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Competition Among the Exchanges before the SEC: Was the NYSE a Natural Hegemon?

  • Eugene N. White

Improved information technology and higher volume should drive orders to be concentrated in one market, lowering the costs of transactions. However, the opposite occurred during the bull market of the 1920s when rapid technological change spawned a flood of new issues. This paper employs newly recovered data for 1900-1933 on the volume and seat prices of regional exchanges to examine how these rivals successfully competed with the NYSE, leading to its relative decline at the zenith of the market. The history of U.S. exchanges reveals that the tendency towards concentration of trading is periodically reversed when new industries, whose technologies are risky and unfamiliar, are more easily accommodated by existing or new rivals to the dominant exchange

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Paper provided by National Bureau of Economic Research, Inc in its series NBER Working Papers with number 18712.

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Date of creation: Jan 2013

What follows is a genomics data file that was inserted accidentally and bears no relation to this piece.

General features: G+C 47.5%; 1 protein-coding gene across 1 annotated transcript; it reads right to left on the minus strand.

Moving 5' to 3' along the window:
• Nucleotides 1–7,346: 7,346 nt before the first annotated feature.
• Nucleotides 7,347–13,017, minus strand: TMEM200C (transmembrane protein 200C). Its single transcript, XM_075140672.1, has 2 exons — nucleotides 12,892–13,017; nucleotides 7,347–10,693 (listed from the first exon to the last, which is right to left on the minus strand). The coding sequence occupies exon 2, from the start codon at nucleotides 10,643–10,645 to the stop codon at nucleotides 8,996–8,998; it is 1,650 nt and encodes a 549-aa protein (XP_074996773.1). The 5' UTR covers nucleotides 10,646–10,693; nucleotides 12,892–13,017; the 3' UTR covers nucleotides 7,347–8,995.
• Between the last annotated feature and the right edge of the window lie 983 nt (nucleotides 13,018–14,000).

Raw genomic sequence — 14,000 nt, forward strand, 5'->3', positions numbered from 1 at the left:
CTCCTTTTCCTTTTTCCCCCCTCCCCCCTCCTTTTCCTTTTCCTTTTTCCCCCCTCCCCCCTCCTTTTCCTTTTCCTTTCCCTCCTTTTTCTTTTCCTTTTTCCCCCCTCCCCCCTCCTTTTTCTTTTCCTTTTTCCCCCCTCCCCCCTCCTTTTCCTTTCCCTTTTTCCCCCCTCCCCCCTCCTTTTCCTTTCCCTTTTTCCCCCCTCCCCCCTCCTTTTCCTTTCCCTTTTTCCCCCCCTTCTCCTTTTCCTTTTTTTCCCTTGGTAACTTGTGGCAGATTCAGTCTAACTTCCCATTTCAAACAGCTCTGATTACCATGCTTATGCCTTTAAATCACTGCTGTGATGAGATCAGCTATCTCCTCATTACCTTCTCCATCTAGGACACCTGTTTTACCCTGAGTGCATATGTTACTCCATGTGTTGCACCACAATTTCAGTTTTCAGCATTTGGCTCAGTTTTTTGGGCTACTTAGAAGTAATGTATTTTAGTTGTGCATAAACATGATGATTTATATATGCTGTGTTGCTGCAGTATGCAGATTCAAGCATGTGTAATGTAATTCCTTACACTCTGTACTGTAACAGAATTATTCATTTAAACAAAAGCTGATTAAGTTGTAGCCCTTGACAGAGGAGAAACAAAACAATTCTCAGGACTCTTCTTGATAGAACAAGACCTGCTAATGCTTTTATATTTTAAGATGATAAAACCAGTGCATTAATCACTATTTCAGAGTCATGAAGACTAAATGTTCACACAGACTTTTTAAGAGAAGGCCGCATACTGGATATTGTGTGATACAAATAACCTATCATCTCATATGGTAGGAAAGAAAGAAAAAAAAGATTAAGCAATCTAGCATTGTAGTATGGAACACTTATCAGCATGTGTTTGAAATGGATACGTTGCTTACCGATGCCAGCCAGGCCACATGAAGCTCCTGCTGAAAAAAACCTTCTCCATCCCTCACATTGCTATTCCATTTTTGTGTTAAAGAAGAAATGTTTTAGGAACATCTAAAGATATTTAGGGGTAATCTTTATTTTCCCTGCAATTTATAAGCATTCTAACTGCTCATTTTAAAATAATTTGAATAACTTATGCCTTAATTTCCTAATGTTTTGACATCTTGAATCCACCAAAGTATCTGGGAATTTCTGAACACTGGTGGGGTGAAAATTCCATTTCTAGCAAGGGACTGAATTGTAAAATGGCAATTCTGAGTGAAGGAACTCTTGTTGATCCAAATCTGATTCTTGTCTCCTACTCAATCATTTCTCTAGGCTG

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Publication status: published as White, Eugene N., 2013. "Competition among the exchanges before the SEC: was the NYSE a natural hegemon?," Financial History Review, Cambridge University Press, vol. 20(01), pages 29-48, April.
Handle: RePEc:nbr:nberwo:18712
Note: DAE
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  1. Schwert, G. William, 1977. "Stock exchange seats as capital assets," Journal of Financial Economics, Elsevier, vol. 4(1), pages 51-78, January.
  2. Anat R. Admati, Paul Pfleiderer, 1988. "A Theory of Intraday Patterns: Volume and Price Variability," Review of Financial Studies, Society for Financial Studies, vol. 1(1), pages 3-40.
  3. George Garvy, 1944. "Rivals and Interlopers in the History of the New York Security Market," Journal of Political Economy, University of Chicago Press, vol. 52, pages 128.
  4. John S. Hughes & Steven Huddart & Markus K Brunnermeier, 1998. "Disclosure Requirements and Stock Exchange Listing Choice in an International Context," FMG Discussion Papers dp282, Financial Markets Group.
  5. Pagano, Marco, 1989. "Trading Volume and Asset Liquidity," The Quarterly Journal of Economics, MIT Press, vol. 104(2), pages 255-74, May.
  6. Davis, Lance E. & Neal, Larry & White, Eugene, 2007. "The Highest Price Ever: The Great NYSE Seat Sale of 1928 1929 and Capacity Constraints," The Journal of Economic History, Cambridge University Press, vol. 67(03), pages 705-739, September.
  7. Kyle, Albert S, 1985. "Continuous Auctions and Insider Trading," Econometrica, Econometric Society, vol. 53(6), pages 1315-35, November.
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